Ninety three pilots have been profiled in an unusual and effective book. Extensively researched and illustrated, this is a very efficient review of pilots who survived against all the odds during the Great War, only to be killed during the peace that followed – Highly Recommended.
NAME: Fallen Eagles, Airmen Who Survived the Great War Only to Die in Peacetime FILE: R2485 AUTHOR: Norman Franks PUBLISHER: Pen & Sword BINDING: hard back PAGES: 244 PRICE: £25.00 GENRE: Non Fiction SUBJECT: WWI, World War One, World War 1, First World War, The Great War, aviation, peacetime fatalities, RAF, RNAS, RFC, pilots, aircrew, record breakers, races, civil aviation, pioneers, Middle East, minor wars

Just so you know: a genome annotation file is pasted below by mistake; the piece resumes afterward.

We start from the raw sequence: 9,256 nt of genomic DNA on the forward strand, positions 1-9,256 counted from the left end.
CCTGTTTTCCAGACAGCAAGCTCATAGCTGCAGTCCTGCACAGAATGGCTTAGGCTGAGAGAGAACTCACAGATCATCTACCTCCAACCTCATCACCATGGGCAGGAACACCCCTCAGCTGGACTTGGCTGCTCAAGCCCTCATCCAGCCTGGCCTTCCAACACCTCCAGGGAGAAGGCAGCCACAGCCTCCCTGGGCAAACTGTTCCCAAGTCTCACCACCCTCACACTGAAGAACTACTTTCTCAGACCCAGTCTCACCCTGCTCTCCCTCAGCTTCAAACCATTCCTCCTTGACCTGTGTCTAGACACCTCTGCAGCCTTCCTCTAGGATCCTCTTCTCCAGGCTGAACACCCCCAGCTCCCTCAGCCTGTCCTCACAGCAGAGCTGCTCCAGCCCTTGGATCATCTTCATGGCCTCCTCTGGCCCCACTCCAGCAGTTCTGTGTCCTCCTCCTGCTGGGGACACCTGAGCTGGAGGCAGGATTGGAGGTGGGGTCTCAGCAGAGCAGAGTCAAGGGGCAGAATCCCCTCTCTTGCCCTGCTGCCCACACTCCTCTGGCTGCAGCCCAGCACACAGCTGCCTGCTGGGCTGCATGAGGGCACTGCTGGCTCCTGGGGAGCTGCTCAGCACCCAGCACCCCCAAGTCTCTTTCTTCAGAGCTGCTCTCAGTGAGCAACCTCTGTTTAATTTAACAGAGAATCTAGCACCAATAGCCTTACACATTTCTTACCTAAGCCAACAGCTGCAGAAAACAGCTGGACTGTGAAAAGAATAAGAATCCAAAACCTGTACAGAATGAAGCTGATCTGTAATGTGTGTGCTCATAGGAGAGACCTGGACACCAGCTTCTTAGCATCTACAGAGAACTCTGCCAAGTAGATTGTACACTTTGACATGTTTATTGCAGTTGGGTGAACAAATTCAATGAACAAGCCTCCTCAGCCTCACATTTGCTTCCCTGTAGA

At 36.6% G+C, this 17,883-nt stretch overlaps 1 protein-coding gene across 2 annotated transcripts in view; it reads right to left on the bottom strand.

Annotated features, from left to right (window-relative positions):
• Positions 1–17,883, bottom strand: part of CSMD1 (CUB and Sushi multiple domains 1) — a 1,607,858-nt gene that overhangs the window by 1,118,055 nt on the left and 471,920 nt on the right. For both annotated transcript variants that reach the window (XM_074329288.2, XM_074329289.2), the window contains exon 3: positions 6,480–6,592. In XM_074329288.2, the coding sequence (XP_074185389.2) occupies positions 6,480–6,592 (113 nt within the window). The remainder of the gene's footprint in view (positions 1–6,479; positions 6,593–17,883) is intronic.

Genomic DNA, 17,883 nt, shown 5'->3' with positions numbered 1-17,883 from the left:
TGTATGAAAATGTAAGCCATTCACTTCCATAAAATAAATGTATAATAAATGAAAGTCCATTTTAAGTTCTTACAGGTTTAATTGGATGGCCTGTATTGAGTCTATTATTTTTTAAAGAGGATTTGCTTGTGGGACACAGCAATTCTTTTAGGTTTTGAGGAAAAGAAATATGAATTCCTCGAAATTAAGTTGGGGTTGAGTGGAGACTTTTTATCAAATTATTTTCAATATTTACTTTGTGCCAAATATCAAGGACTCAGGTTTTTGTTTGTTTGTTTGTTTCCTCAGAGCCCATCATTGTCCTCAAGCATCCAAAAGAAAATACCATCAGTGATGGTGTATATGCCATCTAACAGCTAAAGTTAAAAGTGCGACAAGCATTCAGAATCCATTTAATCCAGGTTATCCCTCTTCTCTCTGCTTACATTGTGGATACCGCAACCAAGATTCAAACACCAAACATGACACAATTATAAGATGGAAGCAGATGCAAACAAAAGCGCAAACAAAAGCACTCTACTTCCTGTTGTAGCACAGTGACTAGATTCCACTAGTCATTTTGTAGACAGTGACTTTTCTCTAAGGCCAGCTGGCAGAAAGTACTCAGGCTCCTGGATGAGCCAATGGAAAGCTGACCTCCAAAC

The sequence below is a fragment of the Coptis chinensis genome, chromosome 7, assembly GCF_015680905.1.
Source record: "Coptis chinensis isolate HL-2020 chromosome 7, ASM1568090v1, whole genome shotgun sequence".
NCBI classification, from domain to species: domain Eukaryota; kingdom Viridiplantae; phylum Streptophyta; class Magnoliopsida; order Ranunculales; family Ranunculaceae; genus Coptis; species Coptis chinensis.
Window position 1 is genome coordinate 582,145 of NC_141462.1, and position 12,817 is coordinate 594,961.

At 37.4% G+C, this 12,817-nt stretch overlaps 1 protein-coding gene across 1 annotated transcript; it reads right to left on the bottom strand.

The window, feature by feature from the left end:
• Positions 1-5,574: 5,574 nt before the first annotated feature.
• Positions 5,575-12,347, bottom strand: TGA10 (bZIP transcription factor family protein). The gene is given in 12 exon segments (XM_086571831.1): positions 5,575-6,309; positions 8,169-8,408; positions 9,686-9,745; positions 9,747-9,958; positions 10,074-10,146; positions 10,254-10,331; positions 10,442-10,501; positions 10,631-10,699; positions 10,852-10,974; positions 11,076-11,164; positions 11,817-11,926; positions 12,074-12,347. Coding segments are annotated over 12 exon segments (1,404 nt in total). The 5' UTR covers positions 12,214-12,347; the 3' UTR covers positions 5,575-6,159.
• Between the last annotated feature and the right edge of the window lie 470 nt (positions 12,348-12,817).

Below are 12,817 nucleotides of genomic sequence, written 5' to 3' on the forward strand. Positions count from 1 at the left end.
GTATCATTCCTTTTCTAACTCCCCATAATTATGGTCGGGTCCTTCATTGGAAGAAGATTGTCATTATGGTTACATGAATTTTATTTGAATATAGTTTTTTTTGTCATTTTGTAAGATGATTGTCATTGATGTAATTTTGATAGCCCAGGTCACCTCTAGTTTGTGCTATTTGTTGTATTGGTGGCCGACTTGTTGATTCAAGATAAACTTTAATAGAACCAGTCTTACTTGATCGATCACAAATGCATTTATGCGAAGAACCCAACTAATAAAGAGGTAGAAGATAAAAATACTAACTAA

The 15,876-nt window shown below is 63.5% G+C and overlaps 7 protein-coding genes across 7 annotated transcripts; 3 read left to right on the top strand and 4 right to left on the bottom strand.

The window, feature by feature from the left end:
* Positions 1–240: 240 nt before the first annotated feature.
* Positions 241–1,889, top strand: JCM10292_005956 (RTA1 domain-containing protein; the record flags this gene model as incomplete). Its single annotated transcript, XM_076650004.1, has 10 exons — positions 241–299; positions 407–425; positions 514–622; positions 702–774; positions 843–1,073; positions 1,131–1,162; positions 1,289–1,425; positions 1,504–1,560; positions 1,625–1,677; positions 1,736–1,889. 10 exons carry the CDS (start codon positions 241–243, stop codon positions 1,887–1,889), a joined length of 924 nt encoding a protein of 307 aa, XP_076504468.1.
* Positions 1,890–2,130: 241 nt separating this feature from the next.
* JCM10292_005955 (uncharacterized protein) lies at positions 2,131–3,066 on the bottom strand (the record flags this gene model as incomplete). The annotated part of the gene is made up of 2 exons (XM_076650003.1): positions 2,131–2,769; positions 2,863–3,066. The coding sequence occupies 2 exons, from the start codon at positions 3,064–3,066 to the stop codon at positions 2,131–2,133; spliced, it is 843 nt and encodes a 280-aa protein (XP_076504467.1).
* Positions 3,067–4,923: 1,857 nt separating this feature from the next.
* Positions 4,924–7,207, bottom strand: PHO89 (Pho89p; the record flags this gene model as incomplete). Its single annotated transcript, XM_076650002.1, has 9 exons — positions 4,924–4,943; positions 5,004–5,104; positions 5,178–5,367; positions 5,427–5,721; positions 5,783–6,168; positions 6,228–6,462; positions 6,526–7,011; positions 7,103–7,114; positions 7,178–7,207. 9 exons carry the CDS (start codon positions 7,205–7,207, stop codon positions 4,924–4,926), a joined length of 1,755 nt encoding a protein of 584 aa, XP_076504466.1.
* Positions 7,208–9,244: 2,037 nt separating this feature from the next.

IMAGE: B2485.jpg BUYNOW: http://tinyurl.com/mwadj5q LINKS: DESCRIPTION: Ninety three pilots have been profiled in an unusual and effective book. Extensively researched and illustrated, this is a very efficient review of pilots who survived against all the odds during the Great War, only to be killed during the peace that followed – Highly Recommended. Death at any time, and under any circumstances, is always unwelcome, leaving family and friends to grieve, but particularly poignant are those warriors who fall in the last minutes of a conflict, or survive, only to die in peacetime. This is particularly true of aviators who survived the Great War, only to meet their end in one of a variety of ways after the end of that great conflict. In 1914, aviation was a very young activity. In the decade from the flight of the Wright Brothers, the technical progress had been amazing. There was a host of designers and builders who produced the most diverse designs during this decade. A major challenge was always in finding an acceptable engine for each new design, but there were still huge gaps in knowledge of aeronautics. The deadly spin was not yet understood. Flying controls were still being experimented with, and even basic configurations were hotly debated. Designers were often individuals who then had to construct their designs and learn to fly them. There were no manuals, these would be written by the survivors and there were few of these. Flying was a deadly activity that offered great risk but little prospect of success. The Germans made great advances in developing lighter than air vehicles, with the great Zeppelins offering the best prospects of success in military aviation because they could lift bombs and guns which were far beyond the capacity of the first frail aeroplanes, and then carry them considerable distances at a time when a long range aeroplane was amazing if it managed to travel one hundred miles. The Royal Navy was the only military organization to consider how flight might enable it to do its job better. Armies only saw aircraft as an alternative to cavalry scouts, locating an enemy and identifying his intentions. The Royal Navy initially considered flight as a method of seeing further to direct the big guns of battleships and experimented between 1903 and 1908 with man-carrying kites towed by vessels from open pulling boats through to battleships, and in a range of sea and weather conditions. Before the completion of these trials, the RN was already looking at powered aircraft and selected officers to undergo training at the first military flying training school. Those first naval aviators were then given the task of identifying all of the missions that aircraft could be developed to perform in support of the Fleet as it carried out its orders. At that time the RN did not have control of its naval aviation assets, but had a Fleet Air Arm alongside the army aviators under War Office control, but it then undertook a period of lobbying and was allowed to form the Royal Naval Air Service just weeks before the outbreak of the Great War. It celebrated by successfully dropping a torpedo from a seaplane and was building a stock of weapons to be carried by its aircraft. Even with the efforts of the Germans and the Royal Navy, aviation was clearly in its very early experimental stages. The Great War demanded a massive expansion of aviation and that inevitably meant that aviators were young, fresh from school in many cases, and with very few hours flight experience before they were placed in harms way. It was therefore unsurprising that the mortality rate was horrific. Pilots had a life expectancy of days on the Western Front. Many fell, not to the enemy, but from the failure of their aircraft or their lack of understanding of critical aspects of flying. The pilots reviewed in this book had first survived terrible combat conditions and the risks of being pioneers of a new environment. They had matured and were amongst the most knowledgeable and experienced flyers. In theory, peacetime should reduce their risks but, for many, this was not to be the case. Many survivors took risky jobs to be able to continue flying. This included test pilots, those providing entertainment in Flying Circus displays, participating in air races, and undertaking record attempts, particularly in long distance record attempts. Then there was a multitude of minor conflicts around the world that attracted experienced military flyers. Here, not only was there an enemy firing back, but also the dangers of continuing to fly Great War aircraft in some of the most inhospitable conditions with a lack of spares. The author has selected ninety three pilots who provide a very well selected cross section of flying tasks in the peacetime period that followed the Great War. The illustration includes some very rare images in support of the text, to provide a very rewarding read.